Electronic Health Records (EHR) were implemented for several reasons, one of them being the reduction of healthcare costs. Have EHRs reduced costs? Have EHRs reduced costs in rural hospitals? If you would like to know the answer to those questions and more, listen to our conversation with Claudia Rhoades, a 3rd Year Doctoral Student and Dr. Brian Whitacre, Professor and Extension Economist in Agricultural Economics at Oklahoma State University.
“I was surprised to find such a different appreciation between EHR in hospital costs for urban and rural hospitals.”
~ Claudia Rhoades
Claudia Rhoades is a third-year Ph.D. student in the Department of Agricultural Economics at Oklahoma State University. Claudia has a B.A. in International Relations from Monterrey Institute of Technology in Mexico and an M.S. in International Studies from Oklahoma State University. Claudia’s main area of interest is economic and rural development. She is passionate about education, and poverty alleviation.
Brian Whitacre is a Professor and Jean & Patsy Neustadt Chair in the Department of Agricultural Economics at Oklahoma State University. Brian’s main area of interest is rural economic development, with a focus on the role that technology can play. He has published over 60 peer-reviewed journal articles, with most exploring the relationship between Internet access and rural development. He has developed innovative outreach programs that help small towns benefit from the Internet. Brian has won regional and national awards for his research, teaching, and extension programs.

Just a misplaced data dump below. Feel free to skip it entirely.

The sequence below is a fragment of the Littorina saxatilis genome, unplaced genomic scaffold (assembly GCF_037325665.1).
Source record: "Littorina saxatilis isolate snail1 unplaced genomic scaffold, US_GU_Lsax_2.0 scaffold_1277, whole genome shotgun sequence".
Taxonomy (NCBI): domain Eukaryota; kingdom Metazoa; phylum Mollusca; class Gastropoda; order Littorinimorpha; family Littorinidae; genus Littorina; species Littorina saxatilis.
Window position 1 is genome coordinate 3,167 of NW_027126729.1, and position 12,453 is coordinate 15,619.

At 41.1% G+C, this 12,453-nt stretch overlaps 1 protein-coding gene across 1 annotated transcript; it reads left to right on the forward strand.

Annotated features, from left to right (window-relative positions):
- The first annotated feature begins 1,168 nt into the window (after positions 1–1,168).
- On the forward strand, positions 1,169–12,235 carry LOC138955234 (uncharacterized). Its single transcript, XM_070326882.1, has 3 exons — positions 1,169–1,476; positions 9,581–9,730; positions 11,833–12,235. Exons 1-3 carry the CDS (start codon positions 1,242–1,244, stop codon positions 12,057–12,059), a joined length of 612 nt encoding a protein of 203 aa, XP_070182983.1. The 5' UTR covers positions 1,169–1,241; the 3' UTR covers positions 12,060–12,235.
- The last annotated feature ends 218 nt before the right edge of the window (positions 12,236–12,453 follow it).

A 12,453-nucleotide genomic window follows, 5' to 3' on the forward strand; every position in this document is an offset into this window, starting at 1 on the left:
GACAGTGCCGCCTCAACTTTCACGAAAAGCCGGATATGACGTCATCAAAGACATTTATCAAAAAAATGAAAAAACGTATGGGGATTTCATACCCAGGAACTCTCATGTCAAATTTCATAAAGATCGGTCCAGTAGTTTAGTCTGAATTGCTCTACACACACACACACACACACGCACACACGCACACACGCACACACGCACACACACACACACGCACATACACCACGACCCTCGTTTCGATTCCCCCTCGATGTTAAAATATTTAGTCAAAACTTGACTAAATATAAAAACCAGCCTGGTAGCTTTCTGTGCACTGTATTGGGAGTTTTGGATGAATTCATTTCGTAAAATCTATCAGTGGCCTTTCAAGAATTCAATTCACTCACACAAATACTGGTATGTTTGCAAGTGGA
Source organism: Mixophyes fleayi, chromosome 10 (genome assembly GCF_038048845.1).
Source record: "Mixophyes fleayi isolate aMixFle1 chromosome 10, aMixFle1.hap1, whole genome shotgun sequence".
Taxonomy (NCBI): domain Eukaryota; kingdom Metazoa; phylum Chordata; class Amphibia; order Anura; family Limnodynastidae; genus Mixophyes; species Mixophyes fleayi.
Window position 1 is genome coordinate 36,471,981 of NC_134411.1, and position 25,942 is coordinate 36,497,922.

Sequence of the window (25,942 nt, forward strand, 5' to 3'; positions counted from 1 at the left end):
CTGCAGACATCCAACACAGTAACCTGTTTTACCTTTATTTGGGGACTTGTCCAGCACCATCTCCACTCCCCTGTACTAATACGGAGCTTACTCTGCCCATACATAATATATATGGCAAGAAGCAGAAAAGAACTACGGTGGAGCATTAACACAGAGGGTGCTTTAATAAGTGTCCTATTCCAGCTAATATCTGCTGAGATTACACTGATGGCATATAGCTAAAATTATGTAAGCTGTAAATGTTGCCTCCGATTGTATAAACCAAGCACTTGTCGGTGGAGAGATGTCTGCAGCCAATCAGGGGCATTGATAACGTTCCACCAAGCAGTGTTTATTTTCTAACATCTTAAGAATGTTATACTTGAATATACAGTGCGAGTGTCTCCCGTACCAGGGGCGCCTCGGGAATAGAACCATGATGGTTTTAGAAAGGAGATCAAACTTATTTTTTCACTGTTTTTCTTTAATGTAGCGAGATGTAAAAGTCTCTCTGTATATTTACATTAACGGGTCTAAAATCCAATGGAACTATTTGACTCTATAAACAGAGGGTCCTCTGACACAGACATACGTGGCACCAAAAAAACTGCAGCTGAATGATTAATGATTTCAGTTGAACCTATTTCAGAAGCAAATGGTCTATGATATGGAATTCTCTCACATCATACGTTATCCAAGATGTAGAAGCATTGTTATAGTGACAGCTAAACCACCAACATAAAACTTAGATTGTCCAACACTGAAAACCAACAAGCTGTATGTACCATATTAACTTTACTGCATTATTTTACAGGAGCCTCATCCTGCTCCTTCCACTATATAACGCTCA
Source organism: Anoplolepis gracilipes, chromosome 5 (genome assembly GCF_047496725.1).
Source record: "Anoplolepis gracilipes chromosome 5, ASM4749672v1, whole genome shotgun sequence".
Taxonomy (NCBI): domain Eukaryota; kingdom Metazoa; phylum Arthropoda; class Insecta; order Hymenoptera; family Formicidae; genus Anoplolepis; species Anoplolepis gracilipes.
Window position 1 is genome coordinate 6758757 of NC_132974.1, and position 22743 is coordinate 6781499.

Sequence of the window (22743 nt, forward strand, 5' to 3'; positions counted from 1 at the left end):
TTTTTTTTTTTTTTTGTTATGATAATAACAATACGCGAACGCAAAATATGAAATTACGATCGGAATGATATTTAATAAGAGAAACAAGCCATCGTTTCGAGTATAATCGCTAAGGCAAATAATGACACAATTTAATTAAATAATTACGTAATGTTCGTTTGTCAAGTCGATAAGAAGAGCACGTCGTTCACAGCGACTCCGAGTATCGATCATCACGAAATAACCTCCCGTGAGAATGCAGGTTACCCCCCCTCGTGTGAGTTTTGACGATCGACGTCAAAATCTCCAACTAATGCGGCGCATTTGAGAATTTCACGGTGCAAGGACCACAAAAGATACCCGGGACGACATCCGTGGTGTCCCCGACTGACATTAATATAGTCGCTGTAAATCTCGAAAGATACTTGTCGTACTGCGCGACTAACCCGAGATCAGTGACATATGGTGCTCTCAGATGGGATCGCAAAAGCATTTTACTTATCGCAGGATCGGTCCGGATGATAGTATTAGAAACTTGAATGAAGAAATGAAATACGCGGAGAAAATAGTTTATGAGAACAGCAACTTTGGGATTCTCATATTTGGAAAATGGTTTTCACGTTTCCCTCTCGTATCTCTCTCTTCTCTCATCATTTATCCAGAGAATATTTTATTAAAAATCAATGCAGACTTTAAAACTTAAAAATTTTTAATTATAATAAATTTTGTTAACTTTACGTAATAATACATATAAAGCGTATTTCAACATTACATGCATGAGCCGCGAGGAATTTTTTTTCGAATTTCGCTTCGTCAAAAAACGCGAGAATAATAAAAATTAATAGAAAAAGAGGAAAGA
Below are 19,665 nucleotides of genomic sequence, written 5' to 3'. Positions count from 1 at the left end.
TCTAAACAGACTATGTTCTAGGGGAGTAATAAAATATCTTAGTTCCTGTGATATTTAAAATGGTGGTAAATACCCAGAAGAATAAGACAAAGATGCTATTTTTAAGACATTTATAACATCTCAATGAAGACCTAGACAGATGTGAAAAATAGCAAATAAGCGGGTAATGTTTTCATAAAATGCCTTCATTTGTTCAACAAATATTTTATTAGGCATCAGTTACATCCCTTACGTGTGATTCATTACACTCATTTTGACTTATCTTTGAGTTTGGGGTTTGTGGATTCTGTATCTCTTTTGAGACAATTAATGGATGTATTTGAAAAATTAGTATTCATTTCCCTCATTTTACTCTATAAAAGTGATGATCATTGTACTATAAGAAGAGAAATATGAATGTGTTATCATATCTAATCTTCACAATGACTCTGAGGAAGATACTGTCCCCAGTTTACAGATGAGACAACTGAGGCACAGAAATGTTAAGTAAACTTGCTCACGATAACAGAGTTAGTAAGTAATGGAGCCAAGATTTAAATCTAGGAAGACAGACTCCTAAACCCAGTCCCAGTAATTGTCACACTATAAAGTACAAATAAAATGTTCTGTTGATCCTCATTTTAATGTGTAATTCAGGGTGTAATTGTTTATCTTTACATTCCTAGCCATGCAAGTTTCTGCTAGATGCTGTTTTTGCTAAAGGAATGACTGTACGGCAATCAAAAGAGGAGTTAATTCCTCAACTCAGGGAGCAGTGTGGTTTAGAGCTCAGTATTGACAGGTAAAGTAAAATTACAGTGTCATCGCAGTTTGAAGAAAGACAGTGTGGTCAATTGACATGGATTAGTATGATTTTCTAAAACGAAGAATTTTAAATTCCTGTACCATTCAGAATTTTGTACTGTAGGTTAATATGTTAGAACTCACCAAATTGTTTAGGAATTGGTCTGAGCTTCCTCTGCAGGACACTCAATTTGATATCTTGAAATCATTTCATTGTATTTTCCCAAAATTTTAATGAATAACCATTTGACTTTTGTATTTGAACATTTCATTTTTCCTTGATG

The new administration created the Biden-Harris COVID-19 Health Equity Task Force and handpicked Dr. Tim Putnam to be a part of that team. Why? Because he has an incredible amount of experience as a healthcare leader, particularly rural health! Tim is not only the CEO of Margaret Mary Health, a Critical Access Hospital in Indiana, he is also Past-President of the National Rural Health Association (NRHA), an American College of Healthcare Executive Fellow, and involved in many other healthcare organizations and initiatives. One of those initiatives is the creation of the NRHA Rural Hospital CEO Certification Program.
“There’s a lot of things you don’t learn in your master’s program or an academic medical center on how to make it work in a rural community.”
Tim Putnam is President and CEO of Margaret Mary Health in Batesville, Indiana, and has over 30 years of healthcare experience. He received his Doctorate in Health Administration from the Medical University of South Carolina where his dissertation was focused on acute stroke care in rural hospitals. In 2015, Dr. Putnam was certified as an Emergency Medical Technician and serves on the Batesville Fire and EMS Lifesquad.